How can I minimize the taxes on the sale of my business? Some of my clients are planning to sell businesses within the next year or so and they, of course, want to find ways to minimize their taxes on the sale. An investment of realized gains into a  Qualified Opportunity Fund (QOF) could help you accomplish that goal. What is a QOF, how does it work, and what are some strategies to consider? One of my clients, who is looking at potentially close to $10 million in capital gains, wasn't excited about a Qualified Opportunity Fund until we discussed the tax implications and the strategies he could use and then his eyes lit up. Investments into QOF offer a way to defer and potentially even exclude some of the taxes on your realized capital gains. So let's see why you should potentially be excited about this opportunity. What are Qualified Opportunity Zones? These are economically distressed areas where the U.S. government would like to encourage investment to spur economic growth.…

Living Outside the U.S.? You May Be Able to Exclude Foreign Earned Income On Your Tax Return

If you are a U.S. citizen or resident alien of the United States residing and working outside the U.S. you should be concerned about the taxes implications.  The country you are living in may want to tax that income and in the U.S. you are required to report all your worldwide income so you could face double taxation on that income.  The U.S. however has some provisions that are meant to protect you from the double taxation.  One of which is the Foreign Earned Income Exclusion.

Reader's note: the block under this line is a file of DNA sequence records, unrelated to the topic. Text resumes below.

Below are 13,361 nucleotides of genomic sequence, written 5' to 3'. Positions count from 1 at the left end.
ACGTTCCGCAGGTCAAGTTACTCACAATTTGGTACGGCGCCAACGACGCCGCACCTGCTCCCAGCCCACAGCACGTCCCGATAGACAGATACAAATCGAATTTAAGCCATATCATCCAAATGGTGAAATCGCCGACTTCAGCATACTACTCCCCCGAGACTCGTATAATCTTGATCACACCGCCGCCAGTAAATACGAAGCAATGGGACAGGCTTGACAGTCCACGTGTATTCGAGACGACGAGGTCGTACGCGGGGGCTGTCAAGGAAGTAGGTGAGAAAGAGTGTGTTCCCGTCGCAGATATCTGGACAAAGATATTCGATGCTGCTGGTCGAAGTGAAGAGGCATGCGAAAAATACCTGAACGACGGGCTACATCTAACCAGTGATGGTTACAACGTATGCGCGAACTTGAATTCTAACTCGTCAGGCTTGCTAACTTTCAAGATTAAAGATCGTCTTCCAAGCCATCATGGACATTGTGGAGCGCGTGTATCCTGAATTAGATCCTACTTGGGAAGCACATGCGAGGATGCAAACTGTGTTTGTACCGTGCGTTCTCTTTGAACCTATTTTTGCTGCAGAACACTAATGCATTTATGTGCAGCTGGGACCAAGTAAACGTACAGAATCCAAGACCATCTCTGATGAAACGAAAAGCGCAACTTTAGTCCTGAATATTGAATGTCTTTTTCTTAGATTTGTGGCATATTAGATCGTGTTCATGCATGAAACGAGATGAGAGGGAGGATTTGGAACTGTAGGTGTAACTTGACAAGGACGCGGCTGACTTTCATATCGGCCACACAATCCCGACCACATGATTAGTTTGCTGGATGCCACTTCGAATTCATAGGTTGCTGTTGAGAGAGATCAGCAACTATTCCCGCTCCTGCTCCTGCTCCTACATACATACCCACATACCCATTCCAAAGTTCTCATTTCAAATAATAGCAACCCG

The Foreign Earned Income Exclusion allows you, if you meet the requirements, to exclude up to a certain amount of foreign earned income.  First of all, realize this exclusion is just for foreign earned income which means income that you earn by working as an employee or in your business while in a foreign country.  This does not include unearned income like investment or passive income even if you are living in another country.

To qualify you must have foreign earned income, your tax home must be in a forei…